Recent Activity

2017 Activity Update

The work of Hawaii Marine Animal Response builds on a legacy of support for Hawaii’s endangered and threatened marine species, field response, monitoring and assessment activity, stranding support, educational outreach and community involvement that began in 2008. Examples of our work during 2017 include: Recording nearly 2,900 sightings of protected marine species. Team members engaged in

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New Volunteer Orientation Class

You can help in the preservation, recovery and stewardship of Hawaii’s endangered and threatened marine species.

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How We’re Hurting Endangered Monk Seals

JULY 19, 2016 · By Nathan Eagle read the full article at Civil Beat Nihoa had a bad week. First it was a startling mylar balloon that was blowing down the beach on Oahu’s North Shore. Then a 25-foot boat unexpectedly came ashore after breaking its mooring. To top it off, she had to bite an off-leash dog

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More to Read and Watch

Here is a quick video that provides an overview of Hawaii Marine Animal Response and what we do. Relax and enjoy the beauty of a Hawaiian monk seal swimming in waters off of Oahu, Hawaii. Watch Hawaiian monk seal RW22 (“Kolohe”), born in 2008, show off his beautiful swimming techniques. Learn about how to responsibly

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How to tell the difference between a Green and Hawksbill sea turtle

Common name:  Green Sea Turtle Hawaiian name:  Honu Latin name:  Chelonia mydas Status:  Protected & Threatened Common name:  Hawksbill Turtle Hawaiian name:  ‘Ea / Honu‘ea Latin name:  Eretmochelys imbricata Status:  Protected & Endangered Comparison of the Green turtle and the Hawksbill turtle: Green Turtle Hawksbill Turtle Hawaiian Name Honu ‘Ea / Honu’ea Status Threatened Endangered Distribution Common Not common, mostly Maui and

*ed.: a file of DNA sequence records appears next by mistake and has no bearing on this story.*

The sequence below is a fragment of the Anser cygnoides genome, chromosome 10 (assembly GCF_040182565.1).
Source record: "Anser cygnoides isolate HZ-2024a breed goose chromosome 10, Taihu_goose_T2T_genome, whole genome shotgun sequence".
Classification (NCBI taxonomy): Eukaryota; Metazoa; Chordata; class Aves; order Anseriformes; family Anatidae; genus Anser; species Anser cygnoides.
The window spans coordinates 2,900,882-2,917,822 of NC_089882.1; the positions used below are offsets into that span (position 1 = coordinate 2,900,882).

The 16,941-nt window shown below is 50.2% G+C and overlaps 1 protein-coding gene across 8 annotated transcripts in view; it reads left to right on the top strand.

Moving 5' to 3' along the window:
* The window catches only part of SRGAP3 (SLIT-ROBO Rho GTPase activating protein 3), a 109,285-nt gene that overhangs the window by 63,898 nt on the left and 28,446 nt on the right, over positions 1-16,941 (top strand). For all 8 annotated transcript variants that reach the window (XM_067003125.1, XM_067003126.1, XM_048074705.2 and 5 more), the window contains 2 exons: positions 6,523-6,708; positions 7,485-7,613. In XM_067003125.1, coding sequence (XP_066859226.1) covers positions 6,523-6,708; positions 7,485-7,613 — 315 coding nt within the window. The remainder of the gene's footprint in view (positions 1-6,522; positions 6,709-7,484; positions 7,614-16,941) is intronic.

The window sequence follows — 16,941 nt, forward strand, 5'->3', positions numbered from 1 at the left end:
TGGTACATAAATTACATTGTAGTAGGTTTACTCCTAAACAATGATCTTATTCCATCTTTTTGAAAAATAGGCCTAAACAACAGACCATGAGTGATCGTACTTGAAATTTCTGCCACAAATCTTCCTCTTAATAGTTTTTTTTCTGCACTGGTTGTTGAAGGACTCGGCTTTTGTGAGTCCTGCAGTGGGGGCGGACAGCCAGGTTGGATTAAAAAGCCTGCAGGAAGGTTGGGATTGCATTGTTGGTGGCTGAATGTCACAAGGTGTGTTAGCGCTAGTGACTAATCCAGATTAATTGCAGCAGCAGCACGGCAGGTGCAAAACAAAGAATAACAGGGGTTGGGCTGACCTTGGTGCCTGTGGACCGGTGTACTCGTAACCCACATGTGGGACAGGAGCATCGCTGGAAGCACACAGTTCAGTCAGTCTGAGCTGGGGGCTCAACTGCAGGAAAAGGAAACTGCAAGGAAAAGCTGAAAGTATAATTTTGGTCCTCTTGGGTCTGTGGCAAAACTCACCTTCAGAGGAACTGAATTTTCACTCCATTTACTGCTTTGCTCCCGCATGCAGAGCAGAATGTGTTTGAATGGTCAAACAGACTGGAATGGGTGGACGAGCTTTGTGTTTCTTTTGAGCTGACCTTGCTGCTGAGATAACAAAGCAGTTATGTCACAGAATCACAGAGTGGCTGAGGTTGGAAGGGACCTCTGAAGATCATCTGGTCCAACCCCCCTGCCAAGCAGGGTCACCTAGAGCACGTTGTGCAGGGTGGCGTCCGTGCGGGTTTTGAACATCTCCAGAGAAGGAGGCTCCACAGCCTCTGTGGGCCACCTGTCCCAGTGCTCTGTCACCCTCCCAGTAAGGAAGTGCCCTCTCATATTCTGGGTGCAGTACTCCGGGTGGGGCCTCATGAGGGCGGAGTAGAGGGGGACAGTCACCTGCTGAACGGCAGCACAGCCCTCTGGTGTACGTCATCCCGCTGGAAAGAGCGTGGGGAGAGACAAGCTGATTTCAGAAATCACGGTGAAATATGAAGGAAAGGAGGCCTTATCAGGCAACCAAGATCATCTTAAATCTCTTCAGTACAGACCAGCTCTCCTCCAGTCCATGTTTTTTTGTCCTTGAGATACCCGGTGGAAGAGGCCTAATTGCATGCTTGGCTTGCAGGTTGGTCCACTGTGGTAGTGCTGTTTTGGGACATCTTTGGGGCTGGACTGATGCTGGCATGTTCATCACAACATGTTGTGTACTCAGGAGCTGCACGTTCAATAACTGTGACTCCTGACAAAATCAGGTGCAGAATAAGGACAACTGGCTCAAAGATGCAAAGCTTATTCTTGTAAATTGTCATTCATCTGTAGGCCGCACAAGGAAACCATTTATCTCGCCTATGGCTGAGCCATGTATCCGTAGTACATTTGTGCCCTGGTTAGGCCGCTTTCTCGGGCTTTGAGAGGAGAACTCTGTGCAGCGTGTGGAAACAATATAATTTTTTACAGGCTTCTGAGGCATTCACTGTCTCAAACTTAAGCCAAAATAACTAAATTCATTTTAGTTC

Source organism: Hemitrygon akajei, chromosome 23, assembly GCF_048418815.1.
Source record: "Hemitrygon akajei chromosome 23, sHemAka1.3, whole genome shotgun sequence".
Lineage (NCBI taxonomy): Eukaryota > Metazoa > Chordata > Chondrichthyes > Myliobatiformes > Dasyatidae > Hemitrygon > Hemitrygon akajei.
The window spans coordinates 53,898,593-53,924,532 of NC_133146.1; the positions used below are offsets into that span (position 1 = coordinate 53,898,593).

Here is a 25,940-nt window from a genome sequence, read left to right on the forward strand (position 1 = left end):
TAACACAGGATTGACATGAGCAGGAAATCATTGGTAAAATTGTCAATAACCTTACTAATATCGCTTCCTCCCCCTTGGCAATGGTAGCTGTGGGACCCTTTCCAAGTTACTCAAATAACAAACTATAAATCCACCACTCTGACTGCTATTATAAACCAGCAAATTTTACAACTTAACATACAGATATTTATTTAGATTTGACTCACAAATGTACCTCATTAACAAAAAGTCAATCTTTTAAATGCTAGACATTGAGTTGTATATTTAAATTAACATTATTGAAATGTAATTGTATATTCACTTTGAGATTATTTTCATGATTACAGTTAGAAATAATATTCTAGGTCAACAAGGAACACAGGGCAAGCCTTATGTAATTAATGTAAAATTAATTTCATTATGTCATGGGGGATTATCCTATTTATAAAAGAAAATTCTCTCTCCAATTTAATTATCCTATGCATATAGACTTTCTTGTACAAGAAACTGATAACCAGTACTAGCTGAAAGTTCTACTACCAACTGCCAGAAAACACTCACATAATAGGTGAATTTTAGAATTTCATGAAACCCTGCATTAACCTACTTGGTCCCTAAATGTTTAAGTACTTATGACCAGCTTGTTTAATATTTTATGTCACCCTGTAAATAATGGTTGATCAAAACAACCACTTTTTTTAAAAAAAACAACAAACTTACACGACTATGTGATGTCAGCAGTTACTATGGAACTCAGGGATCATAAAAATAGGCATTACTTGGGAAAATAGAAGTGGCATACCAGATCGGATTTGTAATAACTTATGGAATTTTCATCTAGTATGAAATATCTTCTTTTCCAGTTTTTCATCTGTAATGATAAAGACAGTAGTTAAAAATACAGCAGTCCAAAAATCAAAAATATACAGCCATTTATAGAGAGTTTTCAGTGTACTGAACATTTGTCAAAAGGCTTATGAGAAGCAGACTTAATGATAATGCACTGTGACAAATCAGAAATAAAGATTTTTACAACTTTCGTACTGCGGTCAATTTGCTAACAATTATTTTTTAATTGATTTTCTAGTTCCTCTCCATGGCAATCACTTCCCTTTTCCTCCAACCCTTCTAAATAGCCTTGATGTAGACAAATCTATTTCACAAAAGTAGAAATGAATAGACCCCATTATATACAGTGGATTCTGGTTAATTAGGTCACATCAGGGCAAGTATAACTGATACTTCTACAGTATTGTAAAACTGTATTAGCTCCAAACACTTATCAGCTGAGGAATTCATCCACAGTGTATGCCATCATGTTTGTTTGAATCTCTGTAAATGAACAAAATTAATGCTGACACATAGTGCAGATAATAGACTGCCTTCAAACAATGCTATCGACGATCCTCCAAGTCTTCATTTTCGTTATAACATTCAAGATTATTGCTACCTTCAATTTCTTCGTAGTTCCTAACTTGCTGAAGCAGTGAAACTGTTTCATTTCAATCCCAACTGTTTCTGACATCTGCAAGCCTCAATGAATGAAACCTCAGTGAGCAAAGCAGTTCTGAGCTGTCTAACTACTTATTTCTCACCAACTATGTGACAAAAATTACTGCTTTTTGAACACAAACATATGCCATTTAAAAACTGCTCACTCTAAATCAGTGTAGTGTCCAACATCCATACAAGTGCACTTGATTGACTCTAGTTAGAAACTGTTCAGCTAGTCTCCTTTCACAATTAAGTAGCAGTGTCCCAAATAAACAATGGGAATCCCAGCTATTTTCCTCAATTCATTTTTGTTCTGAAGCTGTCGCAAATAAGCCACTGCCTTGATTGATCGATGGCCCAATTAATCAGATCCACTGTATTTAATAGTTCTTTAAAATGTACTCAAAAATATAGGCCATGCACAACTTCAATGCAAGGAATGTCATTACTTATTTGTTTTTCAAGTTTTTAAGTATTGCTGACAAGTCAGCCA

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Monk Seals – Frequently Asked Questions

Q. There’s a monk seal on the beach and it looks sick – what should I do?   A. Most seals that haul-out on the shoreline are just fine. They may have mucus around their eyes, scars on their body, and may lie very still, as if they are not breathing, but that’s normal. Please

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Hawaiian Monk Seal Myths and Facts

Myth 1: Seals only forage at night. Fact:  Seals feed both during the day and at night, although this varies depending on age and sex class. Monk seals as a whole do not appear to prefer feeding at specific times of the day. This misperception is derived from dietary and behavioral observations. Monk seal diet

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What Sex Is That Seal?

The only way to confirm whether a seal is female or male is by looking at its belly.

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